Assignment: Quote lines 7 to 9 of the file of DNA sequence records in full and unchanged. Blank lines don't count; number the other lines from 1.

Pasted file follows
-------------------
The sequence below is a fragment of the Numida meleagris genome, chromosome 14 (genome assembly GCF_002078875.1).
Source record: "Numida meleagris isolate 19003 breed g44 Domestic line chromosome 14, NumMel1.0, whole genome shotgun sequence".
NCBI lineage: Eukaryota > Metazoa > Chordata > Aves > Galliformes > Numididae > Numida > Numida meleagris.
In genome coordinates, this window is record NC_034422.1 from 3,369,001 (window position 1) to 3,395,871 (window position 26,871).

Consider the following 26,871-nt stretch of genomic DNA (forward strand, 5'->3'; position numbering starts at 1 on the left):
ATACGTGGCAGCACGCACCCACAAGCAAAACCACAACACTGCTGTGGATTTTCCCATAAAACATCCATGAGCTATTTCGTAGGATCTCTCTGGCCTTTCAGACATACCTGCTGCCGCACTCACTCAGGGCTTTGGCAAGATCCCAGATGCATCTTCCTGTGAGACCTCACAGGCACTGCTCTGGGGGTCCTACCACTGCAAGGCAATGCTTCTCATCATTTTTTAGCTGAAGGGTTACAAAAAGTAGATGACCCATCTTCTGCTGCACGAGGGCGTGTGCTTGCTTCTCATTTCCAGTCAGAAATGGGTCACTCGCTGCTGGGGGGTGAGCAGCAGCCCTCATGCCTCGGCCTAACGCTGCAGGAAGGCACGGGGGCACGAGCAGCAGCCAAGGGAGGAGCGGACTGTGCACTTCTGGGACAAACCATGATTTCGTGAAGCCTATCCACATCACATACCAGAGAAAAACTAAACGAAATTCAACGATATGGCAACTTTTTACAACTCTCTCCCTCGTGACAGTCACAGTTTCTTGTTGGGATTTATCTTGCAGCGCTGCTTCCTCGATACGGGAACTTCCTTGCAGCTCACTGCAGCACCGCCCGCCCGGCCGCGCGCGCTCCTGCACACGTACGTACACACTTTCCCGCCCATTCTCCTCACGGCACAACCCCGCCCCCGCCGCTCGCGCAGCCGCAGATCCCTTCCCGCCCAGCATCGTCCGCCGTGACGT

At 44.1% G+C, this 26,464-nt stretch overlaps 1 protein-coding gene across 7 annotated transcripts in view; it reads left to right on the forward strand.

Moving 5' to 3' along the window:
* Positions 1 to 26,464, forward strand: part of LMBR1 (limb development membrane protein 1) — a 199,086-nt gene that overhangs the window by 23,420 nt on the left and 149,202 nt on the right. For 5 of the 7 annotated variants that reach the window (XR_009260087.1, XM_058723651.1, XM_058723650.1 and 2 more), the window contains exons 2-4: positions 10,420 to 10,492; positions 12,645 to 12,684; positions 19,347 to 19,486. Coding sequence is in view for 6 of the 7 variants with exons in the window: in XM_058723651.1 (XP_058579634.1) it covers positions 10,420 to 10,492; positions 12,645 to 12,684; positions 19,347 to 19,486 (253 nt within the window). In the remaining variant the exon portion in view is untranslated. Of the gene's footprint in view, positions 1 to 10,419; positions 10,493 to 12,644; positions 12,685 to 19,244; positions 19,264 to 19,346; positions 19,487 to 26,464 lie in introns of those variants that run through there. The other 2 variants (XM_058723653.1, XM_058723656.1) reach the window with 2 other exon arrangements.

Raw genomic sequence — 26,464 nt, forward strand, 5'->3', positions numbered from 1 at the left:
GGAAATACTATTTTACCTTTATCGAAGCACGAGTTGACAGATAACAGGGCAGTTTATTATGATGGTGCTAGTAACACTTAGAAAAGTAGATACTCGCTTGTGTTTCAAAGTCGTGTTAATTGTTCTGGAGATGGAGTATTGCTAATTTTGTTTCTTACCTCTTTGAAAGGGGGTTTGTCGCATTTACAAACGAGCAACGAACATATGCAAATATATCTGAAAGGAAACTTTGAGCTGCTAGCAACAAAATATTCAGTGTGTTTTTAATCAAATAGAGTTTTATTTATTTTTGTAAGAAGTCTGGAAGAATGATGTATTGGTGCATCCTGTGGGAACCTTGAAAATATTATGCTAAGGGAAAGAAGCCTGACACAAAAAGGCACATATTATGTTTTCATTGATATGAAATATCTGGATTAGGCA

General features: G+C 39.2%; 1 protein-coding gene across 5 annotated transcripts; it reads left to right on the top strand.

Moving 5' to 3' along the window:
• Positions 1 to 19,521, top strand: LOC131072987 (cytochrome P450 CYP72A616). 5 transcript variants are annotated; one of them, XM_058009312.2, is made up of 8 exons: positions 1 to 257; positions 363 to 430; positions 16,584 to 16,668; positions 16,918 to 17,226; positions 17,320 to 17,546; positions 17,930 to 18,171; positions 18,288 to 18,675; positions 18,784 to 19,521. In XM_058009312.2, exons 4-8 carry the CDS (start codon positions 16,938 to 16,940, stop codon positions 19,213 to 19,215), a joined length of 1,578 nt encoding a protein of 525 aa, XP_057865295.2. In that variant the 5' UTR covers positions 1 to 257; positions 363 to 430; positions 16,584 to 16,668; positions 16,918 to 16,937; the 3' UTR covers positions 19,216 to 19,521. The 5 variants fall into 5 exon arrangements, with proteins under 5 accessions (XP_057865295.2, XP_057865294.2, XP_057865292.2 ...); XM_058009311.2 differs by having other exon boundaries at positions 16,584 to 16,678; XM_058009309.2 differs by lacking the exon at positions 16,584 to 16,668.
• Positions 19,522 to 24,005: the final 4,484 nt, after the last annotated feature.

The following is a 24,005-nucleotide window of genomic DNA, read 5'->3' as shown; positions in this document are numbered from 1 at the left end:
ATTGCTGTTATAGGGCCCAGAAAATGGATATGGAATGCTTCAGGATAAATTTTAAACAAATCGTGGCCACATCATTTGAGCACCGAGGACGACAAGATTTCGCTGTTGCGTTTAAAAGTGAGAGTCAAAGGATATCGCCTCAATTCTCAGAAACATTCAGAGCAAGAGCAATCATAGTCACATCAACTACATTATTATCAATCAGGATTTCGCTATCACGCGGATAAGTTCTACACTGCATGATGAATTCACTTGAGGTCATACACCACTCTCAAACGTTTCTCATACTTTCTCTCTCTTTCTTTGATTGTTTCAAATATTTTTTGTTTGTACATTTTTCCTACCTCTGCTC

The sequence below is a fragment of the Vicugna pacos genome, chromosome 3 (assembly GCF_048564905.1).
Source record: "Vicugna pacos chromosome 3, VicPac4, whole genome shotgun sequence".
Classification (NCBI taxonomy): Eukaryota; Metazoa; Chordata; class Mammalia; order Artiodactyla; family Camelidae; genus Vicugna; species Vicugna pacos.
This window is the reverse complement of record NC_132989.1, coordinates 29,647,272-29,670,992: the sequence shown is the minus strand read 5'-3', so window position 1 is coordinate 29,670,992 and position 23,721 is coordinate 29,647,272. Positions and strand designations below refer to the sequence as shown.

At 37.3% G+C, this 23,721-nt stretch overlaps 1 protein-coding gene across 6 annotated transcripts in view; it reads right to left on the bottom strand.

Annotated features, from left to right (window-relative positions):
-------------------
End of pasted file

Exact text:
At 44.1% G+C, this 26,464-nt stretch overlaps 1 protein-coding gene across 7 annotated transcripts in view; it reads left to right on the forward strand.

Moving 5' to 3' along the window:
* Positions 1 to 26,464, forward strand: part of LMBR1 (limb development membrane protein 1) — a 199,086-nt gene that overhangs the window by 23,420 nt on the left and 149,202 nt on the right. For 5 of the 7 annotated variants that reach the window (XR_009260087.1, XM_058723651.1, XM_058723650.1 and 2 more), the window contains exons 2-4: positions 10,420 to 10,492; positions 12,645 to 12,684; positions 19,347 to 19,486. Coding sequence is in view for 6 of the 7 variants with exons in the window: in XM_058723651.1 (XP_058579634.1) it covers positions 10,420 to 10,492; positions 12,645 to 12,684; positions 19,347 to 19,486 (253 nt within the window). In the remaining variant the exon portion in view is untranslated. Of the gene's footprint in view, positions 1 to 10,419; positions 10,493 to 12,644; positions 12,685 to 19,244; positions 19,264 to 19,346; positions 19,487 to 26,464 lie in introns of those variants that run through there. The other 2 variants (XM_058723653.1, XM_058723656.1) reach the window with 2 other exon arrangements.